Mauritius is a spectacular island nation situated on the south western side of the Indian Ocean, encompassing other islands like Agalega, Rodrigues and St. Brandon. Mauritius is replete with scenic spots, romantic gardens, salubrious beaches, exotic wildlife parks, historic monuments, medieval ruins and few awesome religious sites – along with modern infrastructure and transportation facilities – all the ingredients to make it a veritable tourist paradise.
The lake is a an annual pilgrimage spot, During Shivaratri, many Shiva devotees of the island and across the world converge in Mauritius and walk bare feet from their homes or drop destinations to the lake. Being the most sacred Hindu place of worship in Mauritius, people of all religions, locals and foreigners alike visit the site with utmost respect and decency.
It is considered the most sacred Hindu place in Mauritius with a temple dedicated to Lord Shiva and other gods of the Hindu pantheon including Lord Hanuman, Goddess Ganga, and Lord Ganesh along the Grand Bassin.
On arrival at the site, our tour guide chaperone, Preeti explained the significance of the site. The 33 meter statue of the deity, Shiva was awe inspiring, a truly spectacular architectural wonder and very holy significance.
The Legend Lore
The Hindus believe that Lord Shiva, one of the principal deities in Hinduism, is the creator of this Holy site. The legend says that Lord Shiva, who was balancing the Holy Ganges water on his head, was travelling around the Earth with his wife Parvati. This was when he decided to rest on this secluded islad, it was then that some drops of the sacred Ganges River spilt into the crater of an extinct volcano on the island and created a small lake that we now know as the ‘Grand Bassin Lake’ in Mauritius.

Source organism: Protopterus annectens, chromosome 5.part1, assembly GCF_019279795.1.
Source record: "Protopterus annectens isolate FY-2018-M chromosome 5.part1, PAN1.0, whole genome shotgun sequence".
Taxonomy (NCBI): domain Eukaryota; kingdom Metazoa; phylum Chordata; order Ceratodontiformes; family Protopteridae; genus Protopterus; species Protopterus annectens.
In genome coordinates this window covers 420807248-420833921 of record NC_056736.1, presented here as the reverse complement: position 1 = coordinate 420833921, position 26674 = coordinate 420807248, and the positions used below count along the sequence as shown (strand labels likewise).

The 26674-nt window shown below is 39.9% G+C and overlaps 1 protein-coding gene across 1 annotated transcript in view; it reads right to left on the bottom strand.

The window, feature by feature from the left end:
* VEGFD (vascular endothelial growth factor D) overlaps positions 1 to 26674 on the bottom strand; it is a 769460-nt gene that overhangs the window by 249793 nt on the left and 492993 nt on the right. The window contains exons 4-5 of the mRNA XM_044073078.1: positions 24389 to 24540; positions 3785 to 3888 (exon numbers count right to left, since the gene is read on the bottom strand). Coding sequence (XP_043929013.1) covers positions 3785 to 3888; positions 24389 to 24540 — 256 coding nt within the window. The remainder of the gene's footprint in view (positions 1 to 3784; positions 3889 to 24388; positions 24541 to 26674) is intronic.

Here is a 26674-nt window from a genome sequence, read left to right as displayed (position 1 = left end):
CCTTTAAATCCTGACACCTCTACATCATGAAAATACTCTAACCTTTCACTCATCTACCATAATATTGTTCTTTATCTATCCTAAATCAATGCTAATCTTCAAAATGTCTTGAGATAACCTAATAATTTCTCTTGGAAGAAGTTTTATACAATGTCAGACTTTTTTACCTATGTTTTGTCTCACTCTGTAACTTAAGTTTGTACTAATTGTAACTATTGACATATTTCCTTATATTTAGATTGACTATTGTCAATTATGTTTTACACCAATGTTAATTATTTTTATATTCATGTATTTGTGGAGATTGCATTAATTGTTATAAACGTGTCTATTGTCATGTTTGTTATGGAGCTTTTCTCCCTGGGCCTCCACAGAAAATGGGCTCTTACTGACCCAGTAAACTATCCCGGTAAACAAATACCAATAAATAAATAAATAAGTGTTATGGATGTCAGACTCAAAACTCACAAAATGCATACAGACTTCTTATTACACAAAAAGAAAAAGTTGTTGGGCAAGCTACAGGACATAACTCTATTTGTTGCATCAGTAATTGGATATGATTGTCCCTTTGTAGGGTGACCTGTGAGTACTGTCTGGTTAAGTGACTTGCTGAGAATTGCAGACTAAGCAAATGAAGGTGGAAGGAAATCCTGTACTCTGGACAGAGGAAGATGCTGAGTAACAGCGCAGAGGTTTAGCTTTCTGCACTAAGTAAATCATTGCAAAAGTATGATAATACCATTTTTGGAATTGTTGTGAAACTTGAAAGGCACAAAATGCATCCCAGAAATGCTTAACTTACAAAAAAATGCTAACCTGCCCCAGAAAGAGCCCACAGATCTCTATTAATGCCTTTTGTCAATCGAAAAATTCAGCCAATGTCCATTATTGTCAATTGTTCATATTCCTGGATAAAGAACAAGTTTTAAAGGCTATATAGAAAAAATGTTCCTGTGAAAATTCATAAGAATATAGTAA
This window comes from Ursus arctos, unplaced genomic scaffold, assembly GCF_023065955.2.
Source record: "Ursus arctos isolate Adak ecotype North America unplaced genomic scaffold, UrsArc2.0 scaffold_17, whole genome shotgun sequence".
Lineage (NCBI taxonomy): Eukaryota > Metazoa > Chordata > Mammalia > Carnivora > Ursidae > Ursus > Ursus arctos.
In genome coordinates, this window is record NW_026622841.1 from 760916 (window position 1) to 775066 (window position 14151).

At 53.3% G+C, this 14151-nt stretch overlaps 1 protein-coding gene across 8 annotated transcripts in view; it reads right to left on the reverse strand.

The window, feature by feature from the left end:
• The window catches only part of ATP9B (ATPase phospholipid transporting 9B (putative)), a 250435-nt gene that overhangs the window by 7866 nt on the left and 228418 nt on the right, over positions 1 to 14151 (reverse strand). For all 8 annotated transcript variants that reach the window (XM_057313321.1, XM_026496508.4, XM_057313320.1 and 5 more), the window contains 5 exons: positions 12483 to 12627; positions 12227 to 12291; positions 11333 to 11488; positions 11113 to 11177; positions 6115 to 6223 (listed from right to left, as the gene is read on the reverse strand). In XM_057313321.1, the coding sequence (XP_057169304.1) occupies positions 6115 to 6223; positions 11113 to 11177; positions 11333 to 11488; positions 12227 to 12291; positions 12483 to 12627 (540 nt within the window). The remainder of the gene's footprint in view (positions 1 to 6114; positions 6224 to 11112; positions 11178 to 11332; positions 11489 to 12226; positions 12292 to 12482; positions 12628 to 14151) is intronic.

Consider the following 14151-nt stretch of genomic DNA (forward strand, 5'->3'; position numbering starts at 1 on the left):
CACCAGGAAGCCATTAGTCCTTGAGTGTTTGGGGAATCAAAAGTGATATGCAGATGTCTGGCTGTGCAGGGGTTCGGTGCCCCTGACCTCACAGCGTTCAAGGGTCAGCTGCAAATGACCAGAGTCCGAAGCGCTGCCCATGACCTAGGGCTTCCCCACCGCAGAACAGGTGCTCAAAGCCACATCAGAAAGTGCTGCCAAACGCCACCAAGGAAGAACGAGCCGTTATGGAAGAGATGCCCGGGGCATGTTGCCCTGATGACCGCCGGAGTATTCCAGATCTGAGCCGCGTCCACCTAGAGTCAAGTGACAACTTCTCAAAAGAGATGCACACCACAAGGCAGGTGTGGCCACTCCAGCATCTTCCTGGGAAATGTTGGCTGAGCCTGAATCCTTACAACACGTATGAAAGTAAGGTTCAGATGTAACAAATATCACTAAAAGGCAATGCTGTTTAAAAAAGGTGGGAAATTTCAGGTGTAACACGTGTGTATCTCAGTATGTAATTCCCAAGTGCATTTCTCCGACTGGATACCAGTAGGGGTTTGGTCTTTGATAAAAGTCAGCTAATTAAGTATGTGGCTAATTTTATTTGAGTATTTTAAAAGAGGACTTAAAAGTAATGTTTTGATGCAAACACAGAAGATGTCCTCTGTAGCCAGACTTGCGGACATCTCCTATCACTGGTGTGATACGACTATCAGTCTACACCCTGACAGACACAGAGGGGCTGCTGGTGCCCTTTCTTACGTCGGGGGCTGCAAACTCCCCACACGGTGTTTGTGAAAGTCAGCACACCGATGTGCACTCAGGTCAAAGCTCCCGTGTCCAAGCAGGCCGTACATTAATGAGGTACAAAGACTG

The legend continues to narrate that it was then that Shiva prophesized that some of the people who have lived along the banks of Ganges in India would later on come and reside on this island and glorify the Ganges here.
The heart of the Shiva Temple is hidden at the edge of the Grand Bassin lake where large number of Mauritians and tourists of every walk of life had come to either experience the divine vibrations of the priests or to learn more about the landmark.
As I snaked my way through the crowds, I could hear tour guides explaining the myth and legends of each deity that was smiling upon us. Each tale had been explained with such passion one could not help but linger on every word that the Mauritian guides weaved into a magical story.
I managed to edge my way closer to the entrance of the temple, after removing my shoes, I executed my presence in respectful fashion by touching the first step of the Shiva Temple and then paid homage to ‘Nandi’ – the mother of all Cows and the transportation vehicle of the God Shiva.
The temple is full of many exciting tales and I would recommend tourists to adhere to some general rule, remove shoes at the temple, ensure you cover up especially women and do not eat meat on the day you are planning to visit the temple.